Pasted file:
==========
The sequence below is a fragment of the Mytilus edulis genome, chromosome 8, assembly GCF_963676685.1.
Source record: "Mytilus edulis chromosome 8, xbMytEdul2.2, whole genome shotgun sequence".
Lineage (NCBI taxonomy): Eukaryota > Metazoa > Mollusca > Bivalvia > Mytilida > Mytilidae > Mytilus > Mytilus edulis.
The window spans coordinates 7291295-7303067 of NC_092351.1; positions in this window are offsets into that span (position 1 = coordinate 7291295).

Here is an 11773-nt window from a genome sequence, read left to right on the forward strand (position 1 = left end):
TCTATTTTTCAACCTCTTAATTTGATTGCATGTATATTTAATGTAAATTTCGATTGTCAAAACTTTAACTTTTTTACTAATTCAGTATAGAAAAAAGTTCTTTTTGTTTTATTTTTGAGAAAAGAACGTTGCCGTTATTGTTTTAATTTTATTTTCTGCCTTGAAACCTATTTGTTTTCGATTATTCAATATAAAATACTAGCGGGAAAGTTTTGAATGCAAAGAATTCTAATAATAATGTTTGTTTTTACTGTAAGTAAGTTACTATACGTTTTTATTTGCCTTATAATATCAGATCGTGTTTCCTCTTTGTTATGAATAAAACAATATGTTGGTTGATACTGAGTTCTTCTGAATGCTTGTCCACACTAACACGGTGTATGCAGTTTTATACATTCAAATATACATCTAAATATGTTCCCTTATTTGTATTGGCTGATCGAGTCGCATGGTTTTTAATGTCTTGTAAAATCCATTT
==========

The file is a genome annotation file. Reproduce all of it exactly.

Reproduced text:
The sequence below is a fragment of the Mytilus edulis genome, chromosome 8, assembly GCF_963676685.1.
Source record: "Mytilus edulis chromosome 8, xbMytEdul2.2, whole genome shotgun sequence".
Lineage (NCBI taxonomy): Eukaryota > Metazoa > Mollusca > Bivalvia > Mytilida > Mytilidae > Mytilus > Mytilus edulis.
The window spans coordinates 7291295-7303067 of NC_092351.1; positions in this window are offsets into that span (position 1 = coordinate 7291295).

Here is an 11773-nt window from a genome sequence, read left to right on the forward strand (position 1 = left end):
TCTATTTTTCAACCTCTTAATTTGATTGCATGTATATTTAATGTAAATTTCGATTGTCAAAACTTTAACTTTTTTACTAATTCAGTATAGAAAAAAGTTCTTTTTGTTTTATTTTTGAGAAAAGAACGTTGCCGTTATTGTTTTAATTTTATTTTCTGCCTTGAAACCTATTTGTTTTCGATTATTCAATATAAAATACTAGCGGGAAAGTTTTGAATGCAAAGAATTCTAATAATAATGTTTGTTTTTACTGTAAGTAAGTTACTATACGTTTTTATTTGCCTTATAATATCAGATCGTGTTTCCTCTTTGTTATGAATAAAACAATATGTTGGTTGATACTGAGTTCTTCTGAATGCTTGTCCACACTAACACGGTGTATGCAGTTTTATACATTCAAATATACATCTAAATATGTTCCCTTATTTGTATTGGCTGATCGAGTCGCATGGTTTTTAATGTCTTGTAAAATCCATTT